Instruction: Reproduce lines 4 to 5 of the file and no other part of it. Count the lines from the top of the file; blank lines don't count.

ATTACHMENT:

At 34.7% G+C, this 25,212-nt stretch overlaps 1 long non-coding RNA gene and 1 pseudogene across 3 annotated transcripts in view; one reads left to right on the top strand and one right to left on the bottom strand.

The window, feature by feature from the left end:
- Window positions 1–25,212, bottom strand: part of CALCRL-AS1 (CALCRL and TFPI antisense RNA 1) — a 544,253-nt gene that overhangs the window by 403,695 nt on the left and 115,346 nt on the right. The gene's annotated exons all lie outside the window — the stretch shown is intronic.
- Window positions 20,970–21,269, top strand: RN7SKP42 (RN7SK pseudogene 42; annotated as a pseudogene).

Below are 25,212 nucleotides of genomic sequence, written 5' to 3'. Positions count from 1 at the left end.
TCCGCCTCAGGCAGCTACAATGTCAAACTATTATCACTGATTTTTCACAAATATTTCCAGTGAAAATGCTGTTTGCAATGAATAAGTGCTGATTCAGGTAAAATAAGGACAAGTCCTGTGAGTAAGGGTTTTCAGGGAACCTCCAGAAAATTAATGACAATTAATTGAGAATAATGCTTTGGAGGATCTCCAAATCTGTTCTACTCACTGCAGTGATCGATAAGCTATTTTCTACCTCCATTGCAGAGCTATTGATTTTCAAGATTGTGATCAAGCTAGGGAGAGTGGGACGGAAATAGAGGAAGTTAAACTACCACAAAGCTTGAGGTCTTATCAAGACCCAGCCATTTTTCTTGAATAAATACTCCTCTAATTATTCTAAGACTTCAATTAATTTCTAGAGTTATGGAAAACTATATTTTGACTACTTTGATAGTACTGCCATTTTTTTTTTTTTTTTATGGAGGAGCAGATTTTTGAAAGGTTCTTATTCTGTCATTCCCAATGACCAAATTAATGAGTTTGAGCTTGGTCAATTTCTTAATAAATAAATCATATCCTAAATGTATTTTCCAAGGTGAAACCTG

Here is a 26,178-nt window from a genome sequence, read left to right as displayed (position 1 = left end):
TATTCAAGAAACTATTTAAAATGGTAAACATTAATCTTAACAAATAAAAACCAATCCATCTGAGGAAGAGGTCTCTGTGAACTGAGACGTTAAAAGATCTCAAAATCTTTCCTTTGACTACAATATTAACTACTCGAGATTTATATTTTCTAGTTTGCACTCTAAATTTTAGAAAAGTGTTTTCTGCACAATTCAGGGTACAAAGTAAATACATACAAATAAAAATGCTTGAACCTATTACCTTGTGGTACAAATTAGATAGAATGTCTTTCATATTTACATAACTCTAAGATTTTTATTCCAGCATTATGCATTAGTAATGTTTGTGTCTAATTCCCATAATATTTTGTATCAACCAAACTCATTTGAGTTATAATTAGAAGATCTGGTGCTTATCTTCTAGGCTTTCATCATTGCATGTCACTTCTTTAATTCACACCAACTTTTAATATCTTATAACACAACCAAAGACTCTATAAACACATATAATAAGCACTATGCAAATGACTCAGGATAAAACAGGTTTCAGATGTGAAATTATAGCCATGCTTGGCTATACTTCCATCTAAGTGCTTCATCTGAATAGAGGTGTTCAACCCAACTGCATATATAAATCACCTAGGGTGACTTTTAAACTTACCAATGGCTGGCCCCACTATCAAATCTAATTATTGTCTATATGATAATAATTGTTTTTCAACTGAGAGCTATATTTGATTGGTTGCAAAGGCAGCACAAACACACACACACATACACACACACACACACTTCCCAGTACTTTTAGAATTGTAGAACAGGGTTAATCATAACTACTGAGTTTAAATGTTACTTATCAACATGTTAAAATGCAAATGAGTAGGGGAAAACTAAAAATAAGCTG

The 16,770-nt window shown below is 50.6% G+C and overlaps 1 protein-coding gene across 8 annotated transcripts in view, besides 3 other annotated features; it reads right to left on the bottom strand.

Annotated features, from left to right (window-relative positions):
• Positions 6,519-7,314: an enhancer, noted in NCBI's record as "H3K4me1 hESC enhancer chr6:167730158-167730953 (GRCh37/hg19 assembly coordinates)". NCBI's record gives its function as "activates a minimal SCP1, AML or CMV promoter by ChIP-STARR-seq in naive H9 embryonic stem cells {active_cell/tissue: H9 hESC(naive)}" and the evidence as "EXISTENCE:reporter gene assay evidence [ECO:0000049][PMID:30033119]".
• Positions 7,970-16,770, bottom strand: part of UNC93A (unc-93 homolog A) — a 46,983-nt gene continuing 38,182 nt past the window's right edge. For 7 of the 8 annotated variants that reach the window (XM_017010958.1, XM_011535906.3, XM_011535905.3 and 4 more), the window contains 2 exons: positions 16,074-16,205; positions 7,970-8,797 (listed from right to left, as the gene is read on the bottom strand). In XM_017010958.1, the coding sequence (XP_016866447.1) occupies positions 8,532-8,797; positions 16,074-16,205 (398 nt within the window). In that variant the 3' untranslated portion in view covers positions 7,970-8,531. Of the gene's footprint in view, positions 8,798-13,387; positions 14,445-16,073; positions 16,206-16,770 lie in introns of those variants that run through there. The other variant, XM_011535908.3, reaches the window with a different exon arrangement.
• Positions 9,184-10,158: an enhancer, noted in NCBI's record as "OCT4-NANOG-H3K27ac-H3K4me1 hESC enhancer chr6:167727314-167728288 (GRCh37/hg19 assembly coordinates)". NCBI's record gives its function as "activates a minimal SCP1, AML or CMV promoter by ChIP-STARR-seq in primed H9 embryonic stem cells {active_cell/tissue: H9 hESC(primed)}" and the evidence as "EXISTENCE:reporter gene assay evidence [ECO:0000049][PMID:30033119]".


- Window positions 20,970–21,269, top strand: RN7SKP42 (RN7SK pseudogene 42; annotated as a pseudogene).

Below are 25,212 nucleotides of genomic sequence, written 5' to 3'. Positions count from 1 at the left end.